A Timestamp Based Transformation of
Self-Stabilizing Programs for Distributed
Masaaki Mizuno1? and Hirotsugu Kakugawa2??
1 Dept. of Comp. and Info. Sci. Kansas State University, Manhattan, KS 66506 2 Dept. of Elect. Engineering, Hiroshima University, Higashi-Hiroshima, Japan
Abstract. There are several models for which self-stabilizing (SS) programs have been developed. The distributed model accurately reflects a real distributed computing environment; therefore, programs developed for the model should run directly on a distributed system. However, many SS programs have been developed for the serial model which has the strongest assumptions, because it is much easier to develop and verify a program for the model than one for other models. This paper presents a transformation method that converts a program designed for the serial model to a program for the distributed model. An SS concurrency control protocol is incorporated in a transformed program to guarantee that if the original program is SS, the transformed program is also SS and performs exactly like the original program. We have implemented transformed versions of several serial model SS algorithms and tested them with various initial configurations.
A distributed system consists of a set of processes and communication links that connect the processes. The processes cooperate with each other by communicating through the links. Dijkstra introduced the notion of self-stabilization in the context of distributed systems . A system is defined to be self-stabilizing (SS) with respect to a set of legitimate states if regardless of its initial state, the system is guaranteed to arrive at a legitimate state in a finite number of steps and will never leave legitimate states after that. Thus, an SS system need not be initialized and is able to recover from transient failures by itself.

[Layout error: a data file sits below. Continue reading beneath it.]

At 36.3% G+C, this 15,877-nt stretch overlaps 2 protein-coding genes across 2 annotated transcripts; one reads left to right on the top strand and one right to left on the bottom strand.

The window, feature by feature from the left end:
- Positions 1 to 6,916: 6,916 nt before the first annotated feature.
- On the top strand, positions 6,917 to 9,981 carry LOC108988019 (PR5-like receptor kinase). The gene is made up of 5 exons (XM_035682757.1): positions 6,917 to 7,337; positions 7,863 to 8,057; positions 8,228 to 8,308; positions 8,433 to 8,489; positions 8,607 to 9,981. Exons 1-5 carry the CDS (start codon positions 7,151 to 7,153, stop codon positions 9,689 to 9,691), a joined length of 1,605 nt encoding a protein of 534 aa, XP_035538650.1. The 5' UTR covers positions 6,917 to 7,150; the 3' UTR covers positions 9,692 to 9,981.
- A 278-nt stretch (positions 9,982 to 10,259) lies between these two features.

An SS system consists of two components: a program and a run-time support system. A run-time system provides a program with an execution environment and services. Many SS programs have been developed with various assumptions on their execution environments. These assumptions include the semantics of concurrency and communication primitives that the run-time support systems
? This work was supported in part by the National Science Foundation under Grant
?? This work was supported in part by the Telecommunication Advancement Foundation.